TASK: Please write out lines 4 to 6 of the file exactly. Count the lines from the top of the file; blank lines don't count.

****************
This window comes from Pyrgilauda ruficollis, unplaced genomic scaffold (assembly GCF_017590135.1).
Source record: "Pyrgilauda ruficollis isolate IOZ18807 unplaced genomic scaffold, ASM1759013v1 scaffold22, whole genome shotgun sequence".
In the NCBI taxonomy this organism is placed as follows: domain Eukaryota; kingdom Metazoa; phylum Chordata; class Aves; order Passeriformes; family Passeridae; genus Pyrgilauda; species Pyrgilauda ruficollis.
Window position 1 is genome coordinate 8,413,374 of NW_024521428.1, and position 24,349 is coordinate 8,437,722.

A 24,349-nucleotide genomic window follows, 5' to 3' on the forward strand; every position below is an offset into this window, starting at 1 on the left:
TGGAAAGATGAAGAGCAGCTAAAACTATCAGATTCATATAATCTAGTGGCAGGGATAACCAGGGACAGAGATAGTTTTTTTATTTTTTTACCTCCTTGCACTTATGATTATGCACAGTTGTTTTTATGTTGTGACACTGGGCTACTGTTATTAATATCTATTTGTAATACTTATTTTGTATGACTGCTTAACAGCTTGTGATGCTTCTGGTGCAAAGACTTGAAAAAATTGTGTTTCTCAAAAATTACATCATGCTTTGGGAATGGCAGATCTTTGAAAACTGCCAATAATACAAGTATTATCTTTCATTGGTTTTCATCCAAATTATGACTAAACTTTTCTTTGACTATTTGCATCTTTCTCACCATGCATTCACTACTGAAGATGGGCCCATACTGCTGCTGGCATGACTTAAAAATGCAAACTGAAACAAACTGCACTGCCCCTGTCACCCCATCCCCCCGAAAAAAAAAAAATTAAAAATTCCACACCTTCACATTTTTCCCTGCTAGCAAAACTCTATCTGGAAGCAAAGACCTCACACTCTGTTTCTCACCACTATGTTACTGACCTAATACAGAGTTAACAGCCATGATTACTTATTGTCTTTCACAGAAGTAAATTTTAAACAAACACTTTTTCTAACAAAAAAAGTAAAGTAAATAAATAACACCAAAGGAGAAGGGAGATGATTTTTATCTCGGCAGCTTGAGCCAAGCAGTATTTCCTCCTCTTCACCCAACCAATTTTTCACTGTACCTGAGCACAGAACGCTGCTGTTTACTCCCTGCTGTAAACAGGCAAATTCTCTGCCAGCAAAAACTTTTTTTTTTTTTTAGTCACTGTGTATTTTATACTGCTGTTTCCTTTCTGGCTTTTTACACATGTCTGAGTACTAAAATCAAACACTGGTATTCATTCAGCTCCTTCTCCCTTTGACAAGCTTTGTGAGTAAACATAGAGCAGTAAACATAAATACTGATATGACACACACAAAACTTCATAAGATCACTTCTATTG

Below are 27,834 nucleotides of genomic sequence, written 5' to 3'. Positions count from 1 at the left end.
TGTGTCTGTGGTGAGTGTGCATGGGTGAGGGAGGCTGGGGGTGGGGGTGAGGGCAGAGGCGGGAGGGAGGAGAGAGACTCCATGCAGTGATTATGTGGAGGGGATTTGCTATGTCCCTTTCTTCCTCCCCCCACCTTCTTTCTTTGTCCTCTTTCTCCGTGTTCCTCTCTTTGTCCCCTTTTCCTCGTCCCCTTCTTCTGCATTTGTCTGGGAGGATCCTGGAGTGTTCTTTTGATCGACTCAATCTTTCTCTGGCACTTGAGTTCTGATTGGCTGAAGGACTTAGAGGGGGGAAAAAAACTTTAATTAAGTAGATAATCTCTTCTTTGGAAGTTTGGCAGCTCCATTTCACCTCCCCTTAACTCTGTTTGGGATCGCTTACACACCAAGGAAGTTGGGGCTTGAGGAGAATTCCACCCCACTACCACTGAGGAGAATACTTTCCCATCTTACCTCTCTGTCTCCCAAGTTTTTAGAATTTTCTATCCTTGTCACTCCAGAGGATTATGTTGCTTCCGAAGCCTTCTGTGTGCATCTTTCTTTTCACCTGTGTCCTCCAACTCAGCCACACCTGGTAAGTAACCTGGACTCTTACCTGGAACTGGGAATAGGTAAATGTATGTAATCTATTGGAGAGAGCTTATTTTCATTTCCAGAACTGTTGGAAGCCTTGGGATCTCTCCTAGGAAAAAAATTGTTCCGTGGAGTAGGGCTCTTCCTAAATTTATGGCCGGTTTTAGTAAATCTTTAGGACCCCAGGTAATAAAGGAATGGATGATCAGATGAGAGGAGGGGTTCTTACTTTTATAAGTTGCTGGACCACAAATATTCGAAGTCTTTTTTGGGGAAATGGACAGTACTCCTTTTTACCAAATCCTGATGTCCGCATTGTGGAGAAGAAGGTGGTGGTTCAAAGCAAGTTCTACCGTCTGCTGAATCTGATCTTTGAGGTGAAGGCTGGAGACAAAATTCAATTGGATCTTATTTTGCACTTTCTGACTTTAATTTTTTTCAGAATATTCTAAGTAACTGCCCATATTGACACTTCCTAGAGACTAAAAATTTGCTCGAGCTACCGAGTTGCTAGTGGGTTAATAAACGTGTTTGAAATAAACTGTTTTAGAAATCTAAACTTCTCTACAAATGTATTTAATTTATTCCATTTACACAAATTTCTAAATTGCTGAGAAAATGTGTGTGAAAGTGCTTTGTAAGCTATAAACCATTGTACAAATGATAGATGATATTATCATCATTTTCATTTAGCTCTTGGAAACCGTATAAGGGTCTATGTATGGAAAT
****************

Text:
Window position 1 is genome coordinate 8,413,374 of NW_024521428.1, and position 24,349 is coordinate 8,437,722.

A 24,349-nucleotide genomic window follows, 5' to 3' on the forward strand; every position below is an offset into this window, starting at 1 on the left:
TGGAAAGATGAAGAGCAGCTAAAACTATCAGATTCATATAATCTAGTGGCAGGGATAACCAGGGACAGAGATAGTTTTTTTATTTTTTTACCTCCTTGCACTTATGATTATGCACAGTTGTTTTTATGTTGTGACACTGGGCTACTGTTATTAATATCTATTTGTAATACTTATTTTGTATGACTGCTTAACAGCTTGTGATGCTTCTGGTGCAAAGACTTGAAAAAATTGTGTTTCTCAAAAATTACATCATGCTTTGGGAATGGCAGATCTTTGAAAACTGCCAATAATACAAGTATTATCTTTCATTGGTTTTCATCCAAATTATGACTAAACTTTTCTTTGACTATTTGCATCTTTCTCACCATGCATTCACTACTGAAGATGGGCCCATACTGCTGCTGGCATGACTTAAAAATGCAAACTGAAACAAACTGCACTGCCCCTGTCACCCCATCCCCCCGAAAAAAAAAAAATTAAAAATTCCACACCTTCACATTTTTCCCTGCTAGCAAAACTCTATCTGGAAGCAAAGACCTCACACTCTGTTTCTCACCACTATGTTACTGACCTAATACAGAGTTAACAGCCATGATTACTTATTGTCTTTCACAGAAGTAAATTTTAAACAAACACTTTTTCTAACAAAAAAAGTAAAGTAAATAAATAACACCAAAGGAGAAGGGAGATGATTTTTATCTCGGCAGCTTGAGCCAAGCAGTATTTCCTCCTCTTCACCCAACCAATTTTTCACTGTACCTGAGCACAGAACGCTGCTGTTTACTCCCTGCTGTAAACAGGCAAATTCTCTGCCAGCAAAAACTTTTTTTTTTTTTTAGTCACTGTGTATTTTATACTGCTGTTTCCTTTCTGGCTTTTTACACATGTCTGAGTACTAAAATCAAACACTGGTATTCATTCAGCTCCTTCTCCCTTTGACAAGCTTTGTGAGTAAACATAGAGCAGTAAACATAAATACTGATATGACACACACAAAACTTCATAAGATCACTTCTATTG